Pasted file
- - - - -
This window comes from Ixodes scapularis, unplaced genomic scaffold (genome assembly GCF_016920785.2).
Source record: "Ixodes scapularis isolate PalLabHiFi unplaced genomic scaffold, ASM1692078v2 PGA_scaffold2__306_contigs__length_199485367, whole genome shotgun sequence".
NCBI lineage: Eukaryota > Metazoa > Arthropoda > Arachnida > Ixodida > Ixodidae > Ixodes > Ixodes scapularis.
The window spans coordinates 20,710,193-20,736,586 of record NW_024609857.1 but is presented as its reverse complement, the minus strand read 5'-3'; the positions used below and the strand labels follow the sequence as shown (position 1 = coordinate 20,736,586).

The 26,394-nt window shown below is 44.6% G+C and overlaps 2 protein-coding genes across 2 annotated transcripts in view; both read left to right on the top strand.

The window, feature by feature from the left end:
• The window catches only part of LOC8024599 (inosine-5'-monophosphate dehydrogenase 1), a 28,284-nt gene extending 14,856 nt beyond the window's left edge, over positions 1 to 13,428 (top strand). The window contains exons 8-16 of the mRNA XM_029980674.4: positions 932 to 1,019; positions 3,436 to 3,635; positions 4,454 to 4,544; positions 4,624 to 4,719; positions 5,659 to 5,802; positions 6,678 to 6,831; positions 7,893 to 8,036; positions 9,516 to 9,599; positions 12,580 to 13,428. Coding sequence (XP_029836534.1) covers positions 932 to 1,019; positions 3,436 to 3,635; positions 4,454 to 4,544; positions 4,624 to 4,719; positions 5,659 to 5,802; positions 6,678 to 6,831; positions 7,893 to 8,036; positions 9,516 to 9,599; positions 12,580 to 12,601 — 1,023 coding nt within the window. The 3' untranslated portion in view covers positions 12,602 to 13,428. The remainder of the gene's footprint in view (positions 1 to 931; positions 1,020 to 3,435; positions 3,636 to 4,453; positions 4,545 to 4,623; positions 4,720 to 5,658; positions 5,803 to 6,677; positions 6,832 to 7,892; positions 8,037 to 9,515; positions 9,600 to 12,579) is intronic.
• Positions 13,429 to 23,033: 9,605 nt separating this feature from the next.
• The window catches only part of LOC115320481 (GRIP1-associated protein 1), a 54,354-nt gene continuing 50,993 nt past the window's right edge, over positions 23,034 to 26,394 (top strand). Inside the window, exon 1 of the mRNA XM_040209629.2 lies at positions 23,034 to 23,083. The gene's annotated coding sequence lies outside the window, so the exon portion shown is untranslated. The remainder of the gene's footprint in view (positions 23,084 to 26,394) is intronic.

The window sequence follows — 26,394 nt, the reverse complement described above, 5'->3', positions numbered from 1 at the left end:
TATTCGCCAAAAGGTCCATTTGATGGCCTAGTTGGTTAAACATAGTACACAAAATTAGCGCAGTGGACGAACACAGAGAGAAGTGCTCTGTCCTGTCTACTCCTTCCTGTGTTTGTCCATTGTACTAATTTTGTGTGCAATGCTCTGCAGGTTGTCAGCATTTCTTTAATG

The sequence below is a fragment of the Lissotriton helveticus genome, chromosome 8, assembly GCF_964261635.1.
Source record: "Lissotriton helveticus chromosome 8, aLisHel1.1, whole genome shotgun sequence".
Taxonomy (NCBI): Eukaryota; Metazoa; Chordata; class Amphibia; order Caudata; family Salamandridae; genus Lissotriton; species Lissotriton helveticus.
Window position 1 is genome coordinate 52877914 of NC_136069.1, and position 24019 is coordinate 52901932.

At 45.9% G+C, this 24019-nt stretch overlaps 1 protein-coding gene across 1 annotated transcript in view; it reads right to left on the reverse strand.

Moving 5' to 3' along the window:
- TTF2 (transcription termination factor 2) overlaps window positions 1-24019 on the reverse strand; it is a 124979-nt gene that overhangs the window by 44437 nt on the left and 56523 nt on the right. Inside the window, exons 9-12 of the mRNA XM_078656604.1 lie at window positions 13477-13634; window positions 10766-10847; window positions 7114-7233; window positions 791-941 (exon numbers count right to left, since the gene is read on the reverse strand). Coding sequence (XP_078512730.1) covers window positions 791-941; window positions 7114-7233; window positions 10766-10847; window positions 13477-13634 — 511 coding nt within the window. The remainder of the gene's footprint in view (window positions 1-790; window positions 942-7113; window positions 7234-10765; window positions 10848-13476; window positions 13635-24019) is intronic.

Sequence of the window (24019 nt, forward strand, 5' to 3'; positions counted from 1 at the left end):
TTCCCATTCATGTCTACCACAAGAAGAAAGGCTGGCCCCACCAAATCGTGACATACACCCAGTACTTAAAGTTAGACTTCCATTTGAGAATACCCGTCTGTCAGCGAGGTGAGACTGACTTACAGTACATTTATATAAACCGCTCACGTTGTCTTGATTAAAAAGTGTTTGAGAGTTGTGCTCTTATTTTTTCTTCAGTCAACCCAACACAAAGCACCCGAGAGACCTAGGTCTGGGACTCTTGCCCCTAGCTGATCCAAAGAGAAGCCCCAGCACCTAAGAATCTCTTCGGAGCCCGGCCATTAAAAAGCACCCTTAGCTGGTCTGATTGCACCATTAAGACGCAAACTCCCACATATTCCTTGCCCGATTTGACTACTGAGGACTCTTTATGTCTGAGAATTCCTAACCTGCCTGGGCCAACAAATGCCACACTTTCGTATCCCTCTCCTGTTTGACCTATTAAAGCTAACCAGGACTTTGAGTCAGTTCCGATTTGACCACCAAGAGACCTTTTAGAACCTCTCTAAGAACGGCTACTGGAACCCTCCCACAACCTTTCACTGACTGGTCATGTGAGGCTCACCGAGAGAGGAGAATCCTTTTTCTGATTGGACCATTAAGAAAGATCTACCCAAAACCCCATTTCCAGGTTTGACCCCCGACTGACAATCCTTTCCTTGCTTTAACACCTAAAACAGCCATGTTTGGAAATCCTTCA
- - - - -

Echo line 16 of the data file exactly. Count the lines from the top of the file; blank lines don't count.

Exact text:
At 45.9% G+C, this 24019-nt stretch overlaps 1 protein-coding gene across 1 annotated transcript in view; it reads right to left on the reverse strand.